Just noting it speaks to the marketing/naming department giving the designers a heads up before saying just give us a cool looking sedan, and then having to update bumpers and tail lights every 5 years to try and make it look like what you named it, including making it look like a Koi Fish at some point? and 18 years on it still doesn’t.

I actually like the 1st gen Charger look the best, boxy but also kind of leaner looking, interior definitely could use some love like any of the Daimler-era stuff, but the exterior look I like better. The new ones it’s like a pinched grill and the Vegas rear-end don’t really fit on the long sedan body.

GreatFallsGreen
GreatFallsGreen
3 months ago

Even knowing their age, it only occurred to me as I started reading just how long it has been in production especially in the outgoing generations – lengths of time more often seen in truck/SUV segments. Other Chrysler products ran less time yet aged more quickly even with some nips and tucks along the way, I’d say any of the FWD ones whereas any RWD products held up well. Even the current Durango, one I forget they still make and always in the shadow of its Jeep cousin, but doesn’t seem 13 years old.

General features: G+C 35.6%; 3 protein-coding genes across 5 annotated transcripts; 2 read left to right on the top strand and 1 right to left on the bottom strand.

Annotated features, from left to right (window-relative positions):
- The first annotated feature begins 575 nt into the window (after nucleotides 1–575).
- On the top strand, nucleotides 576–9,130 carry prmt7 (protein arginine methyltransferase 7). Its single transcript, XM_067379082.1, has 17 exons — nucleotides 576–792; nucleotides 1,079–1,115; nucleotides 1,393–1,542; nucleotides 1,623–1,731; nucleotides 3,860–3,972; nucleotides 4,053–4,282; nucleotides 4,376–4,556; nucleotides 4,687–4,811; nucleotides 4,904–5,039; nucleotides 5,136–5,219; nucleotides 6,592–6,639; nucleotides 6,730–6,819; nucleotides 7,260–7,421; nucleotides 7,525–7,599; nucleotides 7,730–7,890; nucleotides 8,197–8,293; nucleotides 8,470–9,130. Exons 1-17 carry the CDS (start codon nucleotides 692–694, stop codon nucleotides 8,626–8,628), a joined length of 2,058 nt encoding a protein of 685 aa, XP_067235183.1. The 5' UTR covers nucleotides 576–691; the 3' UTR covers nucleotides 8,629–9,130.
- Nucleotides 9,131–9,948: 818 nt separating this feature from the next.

C/D had a comparison of large sedans with a 3.5 300 when it was new (a bit hard to read in the archived version) where it placed 2nd of 6. It was primarily let down by the interior and amenities especially as a more basically equipped Touring, but I could see it being first in a redo of the same comparo after 2011 with the new generations of each entrant.

Alec Rosenbaum
Alec Rosenbaum
3 months ago

This is an incredibly well written article and as you said, just barely scratches the surface. I’ve worked at a CDJR dealership since 2012 and driven countless of these cars. They are still great cars and the platform aged very well. I drive and inspect many non Stellantis cars as well as I’m in the collision center and we get lots of other cars to repair also. So I’ve compared them to lots of other vehicles. Yes, the 300/Charger/Challenger have some faults and shortcomings, but are some of the best engineered mass produced cars out there.